After a lively discussion yesterday with members of the Twitter JewCrew about Mikvah, Taharat HaMishpacha and its personal significance, I was asked if the Kallah Classes I had taken before my recent marriage made a difference in how I saw the mitzvah of Mikvah and how I view the mitzvah of Taharat HaMishpacha. My answer was way too long to be squeezed into 140 characters, so I promised to blog it.
Firstly from Kallah Magazine – “What are Kallah classes? Kallah classes are given one on one or in a small group to teach Jewish brides the laws of Taharas Hamishpacha (Family Purity) including laws concerning preparation for and immersion in the mikvah, laws of Niddah, Jewish views on topics concerning intimacy and Shalom Bayis.”
(Men are also supposed to learn the laws with a revered Rabbi).
Secondly, let’s define Niddah – A woman is said to be a Niddah when she is menstruating, or has menstruated without yet completing the associated ritual requirements. Childbirth also renders a woman Niddah.
My first go around with kallah classes was when I was 20 and getting married for the first time. From what I remember from that long ago the one on one class was more of an instruction manual, how to go the mikvah and when, when you can touch your husband, when you can’t. I do not remember being given any hashkafah (religious philosophy) at all about the significance of the mitzvah. It was a how-to class. Nothing more.
This time around, even though initially I resisted the request by the rabbi to take classes again, it was a different story. I told the rabbi that I had been married for 12 years, been to the mikvah over 100 times, knew the laws inside and out, what more could I possibly learn. How wrong I was! Yes I knew the basics, but I needed the hashkafah big time!
It was precisely the fact that we didn’t have to dwell on the minutiae of the laws for too long because of my familiarity with them, that we were able to focus on the spirituality of the mitzvah, of the holiness of the marital bond. I was able to take my experiences from my first marriage, learn from them and use that toward strengthening my experience with this marriage.
It helped that my teacher is an awesome woman. A woman who has been married to her husband for well over 20 years, someone whose face glowed every time she talked about him. I wanted that. I wanted to still love my husband and talk about him like that 20 years from now. Teach me, I said, teach me to still look at him the same way after all that time.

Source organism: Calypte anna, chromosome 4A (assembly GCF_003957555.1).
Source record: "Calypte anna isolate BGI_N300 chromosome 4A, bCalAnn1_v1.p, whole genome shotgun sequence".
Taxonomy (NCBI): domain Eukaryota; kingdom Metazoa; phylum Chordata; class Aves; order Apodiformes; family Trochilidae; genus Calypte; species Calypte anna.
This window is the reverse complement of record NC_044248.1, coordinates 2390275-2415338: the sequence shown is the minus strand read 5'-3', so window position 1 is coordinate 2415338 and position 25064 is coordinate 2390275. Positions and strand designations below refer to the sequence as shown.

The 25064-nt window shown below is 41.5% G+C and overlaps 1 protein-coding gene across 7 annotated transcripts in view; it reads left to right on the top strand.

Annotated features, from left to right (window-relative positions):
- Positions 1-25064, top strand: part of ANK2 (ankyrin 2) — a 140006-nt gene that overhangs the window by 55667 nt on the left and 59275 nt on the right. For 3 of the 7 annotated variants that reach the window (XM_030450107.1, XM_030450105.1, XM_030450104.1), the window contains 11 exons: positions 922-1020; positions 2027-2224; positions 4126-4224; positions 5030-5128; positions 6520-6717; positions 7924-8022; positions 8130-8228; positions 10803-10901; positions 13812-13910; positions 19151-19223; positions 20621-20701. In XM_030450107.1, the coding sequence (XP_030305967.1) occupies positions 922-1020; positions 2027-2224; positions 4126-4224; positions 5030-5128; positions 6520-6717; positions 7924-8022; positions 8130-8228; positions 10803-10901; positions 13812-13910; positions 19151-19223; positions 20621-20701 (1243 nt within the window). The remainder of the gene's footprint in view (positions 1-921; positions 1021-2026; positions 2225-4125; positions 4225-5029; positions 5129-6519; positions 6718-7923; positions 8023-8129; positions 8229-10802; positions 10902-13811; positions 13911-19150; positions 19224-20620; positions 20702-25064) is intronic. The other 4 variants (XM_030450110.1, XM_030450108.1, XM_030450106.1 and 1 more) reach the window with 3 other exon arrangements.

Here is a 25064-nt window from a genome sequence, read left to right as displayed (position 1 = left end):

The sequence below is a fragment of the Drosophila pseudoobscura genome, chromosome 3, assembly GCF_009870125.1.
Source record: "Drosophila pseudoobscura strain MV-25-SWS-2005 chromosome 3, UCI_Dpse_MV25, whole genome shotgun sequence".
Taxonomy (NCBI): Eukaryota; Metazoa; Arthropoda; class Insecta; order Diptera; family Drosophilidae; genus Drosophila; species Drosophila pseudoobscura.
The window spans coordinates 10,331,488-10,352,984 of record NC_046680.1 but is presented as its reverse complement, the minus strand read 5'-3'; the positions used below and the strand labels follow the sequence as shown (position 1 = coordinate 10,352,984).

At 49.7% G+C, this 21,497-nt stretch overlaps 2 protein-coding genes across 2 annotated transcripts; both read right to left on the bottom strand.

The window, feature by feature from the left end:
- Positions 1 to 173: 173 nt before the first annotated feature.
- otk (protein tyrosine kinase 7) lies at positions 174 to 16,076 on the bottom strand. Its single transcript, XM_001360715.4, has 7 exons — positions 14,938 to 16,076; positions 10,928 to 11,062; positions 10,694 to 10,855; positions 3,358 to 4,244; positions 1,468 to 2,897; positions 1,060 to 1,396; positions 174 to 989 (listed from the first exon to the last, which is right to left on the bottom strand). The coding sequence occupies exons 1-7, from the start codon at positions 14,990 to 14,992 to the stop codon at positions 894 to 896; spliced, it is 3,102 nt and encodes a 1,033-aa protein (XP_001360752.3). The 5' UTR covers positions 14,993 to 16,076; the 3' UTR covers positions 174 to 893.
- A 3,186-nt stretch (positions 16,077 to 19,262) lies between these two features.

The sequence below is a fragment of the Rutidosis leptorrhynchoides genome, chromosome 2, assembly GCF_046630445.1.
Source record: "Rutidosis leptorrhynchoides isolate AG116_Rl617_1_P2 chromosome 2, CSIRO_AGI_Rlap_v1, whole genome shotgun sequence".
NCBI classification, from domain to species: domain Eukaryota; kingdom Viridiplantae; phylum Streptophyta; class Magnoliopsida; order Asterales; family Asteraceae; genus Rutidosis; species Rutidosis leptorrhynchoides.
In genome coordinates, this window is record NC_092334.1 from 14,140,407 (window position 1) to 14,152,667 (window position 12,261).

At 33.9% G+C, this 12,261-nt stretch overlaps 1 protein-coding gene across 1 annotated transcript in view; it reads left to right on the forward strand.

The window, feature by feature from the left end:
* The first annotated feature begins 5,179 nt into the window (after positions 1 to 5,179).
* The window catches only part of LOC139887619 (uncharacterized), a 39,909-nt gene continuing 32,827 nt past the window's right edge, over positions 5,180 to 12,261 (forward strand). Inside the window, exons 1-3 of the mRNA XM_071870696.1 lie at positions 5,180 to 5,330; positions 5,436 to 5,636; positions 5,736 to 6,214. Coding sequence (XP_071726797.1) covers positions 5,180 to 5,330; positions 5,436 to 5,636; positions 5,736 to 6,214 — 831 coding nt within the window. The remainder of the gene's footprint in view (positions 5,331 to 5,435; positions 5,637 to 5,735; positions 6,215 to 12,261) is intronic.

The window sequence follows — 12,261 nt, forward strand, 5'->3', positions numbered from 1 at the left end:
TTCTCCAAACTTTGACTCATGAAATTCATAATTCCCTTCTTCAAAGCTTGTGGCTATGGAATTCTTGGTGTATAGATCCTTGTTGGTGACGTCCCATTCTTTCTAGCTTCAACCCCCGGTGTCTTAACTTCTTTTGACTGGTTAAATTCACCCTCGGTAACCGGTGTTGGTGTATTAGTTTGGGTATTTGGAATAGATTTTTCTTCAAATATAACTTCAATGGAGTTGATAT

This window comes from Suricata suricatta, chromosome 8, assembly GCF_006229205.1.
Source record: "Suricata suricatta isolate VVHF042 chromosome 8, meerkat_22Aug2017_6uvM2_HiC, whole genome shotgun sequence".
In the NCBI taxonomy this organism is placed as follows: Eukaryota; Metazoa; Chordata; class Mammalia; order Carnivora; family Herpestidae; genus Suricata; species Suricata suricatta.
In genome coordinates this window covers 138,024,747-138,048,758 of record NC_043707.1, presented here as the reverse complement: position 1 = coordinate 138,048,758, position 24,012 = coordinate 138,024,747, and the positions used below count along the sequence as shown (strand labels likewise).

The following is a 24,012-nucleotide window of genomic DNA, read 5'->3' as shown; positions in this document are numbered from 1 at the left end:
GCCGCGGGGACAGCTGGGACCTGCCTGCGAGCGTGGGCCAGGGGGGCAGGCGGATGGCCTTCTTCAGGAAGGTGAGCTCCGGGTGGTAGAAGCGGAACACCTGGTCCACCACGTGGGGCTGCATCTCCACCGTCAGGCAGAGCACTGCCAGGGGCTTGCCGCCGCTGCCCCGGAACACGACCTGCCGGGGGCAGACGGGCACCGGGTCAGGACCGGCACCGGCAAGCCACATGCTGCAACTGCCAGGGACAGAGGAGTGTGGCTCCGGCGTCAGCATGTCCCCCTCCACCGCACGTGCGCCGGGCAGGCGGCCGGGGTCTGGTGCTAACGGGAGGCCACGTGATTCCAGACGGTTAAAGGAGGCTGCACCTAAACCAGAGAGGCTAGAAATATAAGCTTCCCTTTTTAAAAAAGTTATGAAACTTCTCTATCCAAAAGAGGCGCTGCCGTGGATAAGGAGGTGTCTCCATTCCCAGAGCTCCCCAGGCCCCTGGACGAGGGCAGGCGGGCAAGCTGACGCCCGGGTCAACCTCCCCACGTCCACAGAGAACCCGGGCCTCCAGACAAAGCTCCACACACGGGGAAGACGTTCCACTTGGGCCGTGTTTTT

There were many things that we discussed that are not appropriate for me to air in this public forum, but I will say that our talks opened my eyes and gave me a perspective that I cherish now, and will cherish forever.
Let me just give one example. We talked about the importance of the Harchakot. What are the Harchakot? Distancing behaviours observed when a women is Niddah and forbidden sexually to her husband. In my view I had thought these practices ridiculous. Why would passing a plate directly to my husband turn him on? Or fixing his collar? Holding his hand as we walk down the street – where is the harm in that? It isn’t sexual. Why are we punishing the woman for having her period?
The way this awesome teacher explained it to me that it isn’t about forbidding all these things because the woman is “impure”. It is about keeping these things special for a time when the couple can be together in all ways. Its purpose is to prevent simple touches from being mundane and boring. The purpose is to make every physical interaction between the couple very special.
Put it this way. You kiss your husband goodbye every morning when he goes to work. And every evening when he comes home. Every day it’s the same. After a while the feeling isn’t special any more. When you haven’t kissed him in 12 days, trust me, that goodbye kiss in the morning is more powerful than anything.
The minimum amount of time that a woman is Niddah / spiritually impure is usually 12 days. After those 12 days she goes to the mikvah to immerse herself and purify her body and soul. It is not about being dirty and getting clean, as in fact a woman has to be squeaky clean before she immerses. It’s about washing away the previous month, and being renewed for a new month.
When a couple has not been together sexually in that time, the anticipation of mikvah night is huge. A husband will be told by his wife when she plans on immersing. It’s a reunion that is so beautiful and so precious and so right and so very private. It would not be that way if there had been no physical separation for a certain period of time. It’s like a honeymoon all over again.
It isn’t easy. No one will lie to you and say that it is. No one will tell you that you are not allowed to spend time alone together either. You just have to be aware of your limits. We are all human, and we hopefully want to be with our spouses in every possible way – but the rewards of observing these laws are huge. Marriage is about intimacy which isn’t just sex. It’s about being in the moment with someone you love. It’s about sharing your personal physical and emotional space. The Niddah period gives a couple time to work on their emotional connection.
To be honest with you all, I learned about a whole different side of marriage with my Kallah teacher. She taught me how to appreciate the Harchakot, and how to make the most of my marriage in many ways. I doubt that I would have been able to learn all of that if her own marital bliss had not been evident and if I would not have felt comfortable discussing all aspects of a marriage with her. Maybe because I was previously married I had a level of comfort speaking about these things.
Taharat HaMishpacha, Niddah, Mikvah – many young people think it is all about sex. It is not. The purpose of these mitzvoth are to enhance one’s marriage and to keep that marital bond strong and sacred.